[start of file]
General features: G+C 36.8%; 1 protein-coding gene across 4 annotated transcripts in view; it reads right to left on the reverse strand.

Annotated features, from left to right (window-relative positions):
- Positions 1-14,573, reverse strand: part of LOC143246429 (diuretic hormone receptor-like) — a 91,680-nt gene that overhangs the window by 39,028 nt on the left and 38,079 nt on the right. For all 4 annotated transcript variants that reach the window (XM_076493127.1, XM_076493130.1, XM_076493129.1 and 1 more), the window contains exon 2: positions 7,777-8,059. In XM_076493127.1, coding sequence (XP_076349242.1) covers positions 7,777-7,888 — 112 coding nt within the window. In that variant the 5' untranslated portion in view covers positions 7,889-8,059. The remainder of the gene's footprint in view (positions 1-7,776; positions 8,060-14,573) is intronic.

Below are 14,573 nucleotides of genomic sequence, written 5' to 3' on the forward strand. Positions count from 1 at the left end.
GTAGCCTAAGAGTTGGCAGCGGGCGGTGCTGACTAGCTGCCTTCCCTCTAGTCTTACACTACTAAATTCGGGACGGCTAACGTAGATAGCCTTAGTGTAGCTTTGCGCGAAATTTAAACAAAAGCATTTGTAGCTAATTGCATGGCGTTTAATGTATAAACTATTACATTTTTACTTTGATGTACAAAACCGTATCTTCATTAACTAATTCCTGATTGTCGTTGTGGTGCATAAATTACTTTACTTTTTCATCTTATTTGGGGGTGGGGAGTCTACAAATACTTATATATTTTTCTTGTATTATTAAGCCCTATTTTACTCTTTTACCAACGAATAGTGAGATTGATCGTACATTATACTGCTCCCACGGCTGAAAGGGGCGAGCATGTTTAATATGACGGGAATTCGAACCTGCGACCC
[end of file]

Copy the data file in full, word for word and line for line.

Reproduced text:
General features: G+C 36.8%; 1 protein-coding gene across 4 annotated transcripts in view; it reads right to left on the reverse strand.

Annotated features, from left to right (window-relative positions):
- Positions 1-14,573, reverse strand: part of LOC143246429 (diuretic hormone receptor-like) — a 91,680-nt gene that overhangs the window by 39,028 nt on the left and 38,079 nt on the right. For all 4 annotated transcript variants that reach the window (XM_076493127.1, XM_076493130.1, XM_076493129.1 and 1 more), the window contains exon 2: positions 7,777-8,059. In XM_076493127.1, coding sequence (XP_076349242.1) covers positions 7,777-7,888 — 112 coding nt within the window. In that variant the 5' untranslated portion in view covers positions 7,889-8,059. The remainder of the gene's footprint in view (positions 1-7,776; positions 8,060-14,573) is intronic.

Below are 14,573 nucleotides of genomic sequence, written 5' to 3' on the forward strand. Positions count from 1 at the left end.
GTAGCCTAAGAGTTGGCAGCGGGCGGTGCTGACTAGCTGCCTTCCCTCTAGTCTTACACTACTAAATTCGGGACGGCTAACGTAGATAGCCTTAGTGTAGCTTTGCGCGAAATTTAAACAAAAGCATTTGTAGCTAATTGCATGGCGTTTAATGTATAAACTATTACATTTTTACTTTGATGTACAAAACCGTATCTTCATTAACTAATTCCTGATTGTCGTTGTGGTGCATAAATTACTTTACTTTTTCATCTTATTTGGGGGTGGGGAGTCTACAAATACTTATATATTTTTCTTGTATTATTAAGCCCTATTTTACTCTTTTACCAACGAATAGTGAGATTGATCGTACATTATACTGCTCCCACGGCTGAAAGGGGCGAGCATGTTTAATATGACGGGAATTCGAACCTGCGACCC